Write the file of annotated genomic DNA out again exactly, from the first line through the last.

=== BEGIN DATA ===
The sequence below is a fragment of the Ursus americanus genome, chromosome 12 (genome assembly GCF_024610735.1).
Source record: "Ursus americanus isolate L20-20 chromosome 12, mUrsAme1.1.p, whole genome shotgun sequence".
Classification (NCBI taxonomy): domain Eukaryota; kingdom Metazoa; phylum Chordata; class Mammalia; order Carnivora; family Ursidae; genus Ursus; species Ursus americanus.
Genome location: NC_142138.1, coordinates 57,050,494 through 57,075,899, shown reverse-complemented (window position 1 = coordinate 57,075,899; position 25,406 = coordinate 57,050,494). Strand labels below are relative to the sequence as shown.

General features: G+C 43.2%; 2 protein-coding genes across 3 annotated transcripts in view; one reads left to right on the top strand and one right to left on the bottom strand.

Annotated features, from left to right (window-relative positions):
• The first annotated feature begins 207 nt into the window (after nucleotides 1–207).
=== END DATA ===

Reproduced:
The sequence below is a fragment of the Ursus americanus genome, chromosome 12 (genome assembly GCF_024610735.1).
Source record: "Ursus americanus isolate L20-20 chromosome 12, mUrsAme1.1.p, whole genome shotgun sequence".
Classification (NCBI taxonomy): domain Eukaryota; kingdom Metazoa; phylum Chordata; class Mammalia; order Carnivora; family Ursidae; genus Ursus; species Ursus americanus.
Genome location: NC_142138.1, coordinates 57,050,494 through 57,075,899, shown reverse-complemented (window position 1 = coordinate 57,075,899; position 25,406 = coordinate 57,050,494). Strand labels below are relative to the sequence as shown.

General features: G+C 43.2%; 2 protein-coding genes across 3 annotated transcripts in view; one reads left to right on the top strand and one right to left on the bottom strand.

Annotated features, from left to right (window-relative positions):
• The first annotated feature begins 207 nt into the window (after nucleotides 1–207).